The Illumination

Reading Kevin Brockmeier’s new novel The Illumination has been an interesting experience for me because I didn’t much like it, and when I took a look at some reviews, I found a bunch of glowing ones and a couple that were negative, so opinion seems to be inconsistent but mostly positive. I didn’t, however, do a very thorough survey, so I don’t really know. But it’s interesting to me to read glowing reviews of a book I didn’t like; it doesn’t make me doubt my feelings about the book, but it does make me wonder … what was going on in other people’s heads. Not that I doubt their experience, either; I just wonder, as I often do, about this whole business of reviewing. Does anybody really know what makes a good book or a bad book?

Anyway, the book is really more a series of linked stories than it is a novel. The are six stories, each with a different main character, and they are united by two things; the first is a book full of love notes from a husband to his wife that gets passed from character to character. We meet the wife in the hospital just as she is about to die from a car crash. In a gesture of sadness and defeat, just before her death she passes the book on to the woman with whom she shares a hospital room. The book contains copies of daily notes the husband had left telling his wife something that he loved about her:

I love the ball you curl into when you wake up in the morning but don’t want to get out from under the covers. I love the last question you ask me before bedtime. I love the way you alphabetize the CDs but arrange the books by height. I love you in your blue winter coat that looks like upholstery fabric.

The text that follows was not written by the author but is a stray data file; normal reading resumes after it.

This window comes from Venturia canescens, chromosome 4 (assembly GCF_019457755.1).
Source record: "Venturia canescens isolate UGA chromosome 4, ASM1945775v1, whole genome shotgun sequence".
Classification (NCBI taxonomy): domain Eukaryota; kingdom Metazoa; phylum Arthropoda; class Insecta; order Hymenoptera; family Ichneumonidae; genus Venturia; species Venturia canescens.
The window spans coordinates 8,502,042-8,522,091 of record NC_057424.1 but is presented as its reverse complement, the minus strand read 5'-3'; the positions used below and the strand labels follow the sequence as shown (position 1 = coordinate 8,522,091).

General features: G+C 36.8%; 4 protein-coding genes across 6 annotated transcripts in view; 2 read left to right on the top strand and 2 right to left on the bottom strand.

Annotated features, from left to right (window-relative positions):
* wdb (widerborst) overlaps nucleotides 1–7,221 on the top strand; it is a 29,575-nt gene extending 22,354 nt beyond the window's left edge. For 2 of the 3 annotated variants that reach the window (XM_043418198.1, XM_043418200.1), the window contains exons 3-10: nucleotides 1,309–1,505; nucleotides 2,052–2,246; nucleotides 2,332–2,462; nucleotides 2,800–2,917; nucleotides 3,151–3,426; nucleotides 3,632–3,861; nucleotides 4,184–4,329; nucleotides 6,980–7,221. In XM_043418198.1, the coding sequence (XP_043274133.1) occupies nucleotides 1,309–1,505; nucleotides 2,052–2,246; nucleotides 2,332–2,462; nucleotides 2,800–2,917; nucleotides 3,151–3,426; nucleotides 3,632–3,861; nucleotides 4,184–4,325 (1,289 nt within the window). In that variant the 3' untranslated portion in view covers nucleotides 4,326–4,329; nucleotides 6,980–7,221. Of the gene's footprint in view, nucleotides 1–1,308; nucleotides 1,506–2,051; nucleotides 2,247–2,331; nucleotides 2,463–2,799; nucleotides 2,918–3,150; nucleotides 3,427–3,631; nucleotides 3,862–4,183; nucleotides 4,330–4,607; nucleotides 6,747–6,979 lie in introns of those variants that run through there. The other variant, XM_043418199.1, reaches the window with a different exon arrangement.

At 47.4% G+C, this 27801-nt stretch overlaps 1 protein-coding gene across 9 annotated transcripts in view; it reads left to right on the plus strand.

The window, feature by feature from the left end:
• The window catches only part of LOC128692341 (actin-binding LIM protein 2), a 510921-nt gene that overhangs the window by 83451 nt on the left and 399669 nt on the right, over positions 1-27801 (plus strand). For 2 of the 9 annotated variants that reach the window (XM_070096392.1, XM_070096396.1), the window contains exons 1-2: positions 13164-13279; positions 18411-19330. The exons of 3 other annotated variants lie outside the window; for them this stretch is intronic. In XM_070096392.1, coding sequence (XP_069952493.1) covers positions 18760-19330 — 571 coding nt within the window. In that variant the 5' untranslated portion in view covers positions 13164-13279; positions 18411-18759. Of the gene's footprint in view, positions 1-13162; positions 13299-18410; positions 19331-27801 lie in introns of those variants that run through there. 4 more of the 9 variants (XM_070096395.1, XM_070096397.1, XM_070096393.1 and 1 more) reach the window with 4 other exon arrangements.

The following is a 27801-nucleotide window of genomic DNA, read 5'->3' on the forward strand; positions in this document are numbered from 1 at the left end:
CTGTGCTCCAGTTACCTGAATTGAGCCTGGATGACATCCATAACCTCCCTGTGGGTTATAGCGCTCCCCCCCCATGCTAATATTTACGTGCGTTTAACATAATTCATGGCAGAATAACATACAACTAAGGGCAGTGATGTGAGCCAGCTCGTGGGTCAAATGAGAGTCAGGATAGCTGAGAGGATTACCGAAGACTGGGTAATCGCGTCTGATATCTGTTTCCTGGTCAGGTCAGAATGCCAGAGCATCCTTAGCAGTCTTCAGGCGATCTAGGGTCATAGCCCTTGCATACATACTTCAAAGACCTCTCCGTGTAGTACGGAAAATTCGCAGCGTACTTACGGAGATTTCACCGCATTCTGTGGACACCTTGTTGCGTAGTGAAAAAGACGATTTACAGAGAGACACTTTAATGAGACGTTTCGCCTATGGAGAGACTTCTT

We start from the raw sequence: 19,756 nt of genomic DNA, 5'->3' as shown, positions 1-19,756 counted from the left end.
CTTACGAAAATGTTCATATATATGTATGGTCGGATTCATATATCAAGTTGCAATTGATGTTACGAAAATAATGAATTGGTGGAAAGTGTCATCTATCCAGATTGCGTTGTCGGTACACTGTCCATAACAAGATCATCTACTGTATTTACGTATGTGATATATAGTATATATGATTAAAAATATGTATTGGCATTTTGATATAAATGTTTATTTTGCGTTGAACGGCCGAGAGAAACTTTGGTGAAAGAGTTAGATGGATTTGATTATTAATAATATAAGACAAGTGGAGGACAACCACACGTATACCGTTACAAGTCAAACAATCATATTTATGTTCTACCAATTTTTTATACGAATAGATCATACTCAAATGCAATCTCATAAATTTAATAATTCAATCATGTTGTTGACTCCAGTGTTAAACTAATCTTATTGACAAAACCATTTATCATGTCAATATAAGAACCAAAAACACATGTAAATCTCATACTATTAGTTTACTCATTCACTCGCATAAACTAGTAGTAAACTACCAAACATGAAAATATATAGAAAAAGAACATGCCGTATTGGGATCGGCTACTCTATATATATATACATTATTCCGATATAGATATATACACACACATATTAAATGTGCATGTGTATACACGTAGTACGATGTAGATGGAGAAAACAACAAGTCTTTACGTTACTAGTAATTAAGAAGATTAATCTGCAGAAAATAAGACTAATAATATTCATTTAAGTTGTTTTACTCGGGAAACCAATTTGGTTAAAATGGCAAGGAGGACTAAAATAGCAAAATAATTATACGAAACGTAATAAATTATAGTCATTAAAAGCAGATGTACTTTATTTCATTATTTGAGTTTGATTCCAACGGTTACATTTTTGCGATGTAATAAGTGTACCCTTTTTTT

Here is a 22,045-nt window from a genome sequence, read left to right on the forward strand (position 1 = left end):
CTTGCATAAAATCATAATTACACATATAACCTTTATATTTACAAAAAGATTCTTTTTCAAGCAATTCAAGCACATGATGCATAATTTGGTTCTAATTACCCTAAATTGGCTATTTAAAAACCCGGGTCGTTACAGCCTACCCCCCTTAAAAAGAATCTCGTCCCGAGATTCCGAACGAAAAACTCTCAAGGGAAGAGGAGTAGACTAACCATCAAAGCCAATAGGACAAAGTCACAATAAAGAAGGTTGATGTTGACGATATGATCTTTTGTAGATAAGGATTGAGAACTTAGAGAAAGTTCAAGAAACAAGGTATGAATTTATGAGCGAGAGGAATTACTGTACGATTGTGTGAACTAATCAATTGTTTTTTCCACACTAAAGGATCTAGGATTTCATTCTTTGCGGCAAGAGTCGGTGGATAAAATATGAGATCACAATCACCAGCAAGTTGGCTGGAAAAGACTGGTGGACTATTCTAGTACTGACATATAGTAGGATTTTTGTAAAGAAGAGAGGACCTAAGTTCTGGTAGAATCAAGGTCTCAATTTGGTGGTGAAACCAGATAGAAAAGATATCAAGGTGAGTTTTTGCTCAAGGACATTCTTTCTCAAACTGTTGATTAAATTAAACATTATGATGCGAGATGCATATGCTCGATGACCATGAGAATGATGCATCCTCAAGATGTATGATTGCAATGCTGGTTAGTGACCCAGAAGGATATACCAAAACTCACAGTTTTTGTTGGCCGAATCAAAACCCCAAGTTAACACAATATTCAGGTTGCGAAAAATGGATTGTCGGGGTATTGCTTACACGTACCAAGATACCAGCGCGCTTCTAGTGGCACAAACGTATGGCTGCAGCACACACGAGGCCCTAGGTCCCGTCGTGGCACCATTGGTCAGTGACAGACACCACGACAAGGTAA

There are pages and pages of these notes, and together they tell the story of a marriage. The book travels from character to character, getting stained and ripped and losing pages along the way. The book means different things to the various characters, but it makes them all think about what it means to love another person.

The other unifying factor in the book is that all the sudden for no reason anyone knows of, pain becomes visible as light, hence “the illumination.” It’s now possible to see when someone is ill, or if they are suffering from arthritis or kidney stones or scrapes and bruises. The more severe the pain, the brighter the light. This makes a simple walk down the street an entirely different experience. Now, you’re confronted with pain at practically every moment; you can see just how much everyone is suffering, how common it is to live with pain. No one can hide illnesses anymore; your cancer is immediately obvious, as is your migraine.

Brockmeier’s characters are all very different types: there is an author, a young boy who is troubled and refuses to talk, an evangelical missionary, a homeless man, and a photographer. (The illumination is a boon for professional photographers: imagine the amazing photos you could take if people’s pain were visible.) The range of characters and situations is impressive.

In spite of all these interesting things going on, however, I never connected with the book. Perhaps there is simply too much going on. It remained an intellectual exercise for me, and the intellectual exercise wasn’t a particularly satisfying one. Brockmeier is exploring the meaning of pain and suffering, and the narrative occasionally stops to ponder such questions as how pain changes us and what suffering does to our faith in God. I didn’t find that this questioning led anywhere, though, or added up to much.

It would have helped to know in advance that this was basically a collection of linked stories rather than a more traditional novel (generally I prefer not to know much about a book I’m going to read, so I avoid it when I can, but this is an exception — it’s good to know whether you’re going to get a traditional narrative arc or not). But I’m not sure I would have liked it that much more if I had known; there was something a little lifeless and dry about the book that made me reluctant to pick it up again.

But other readers have thought this book is wonderful, so it’s possible that you will too.


Filed under Books, Fiction

11 responses to “The Illumination

  1. I find it fascinating when people have such different reactions to a book, especially when people I like and respect love a book I don’t, or dislike a book I love. It does make me wonder how anyone can define a good book, and yet I do think that books can be well written, inventive, persuasive and not. We just don’t all agree on it.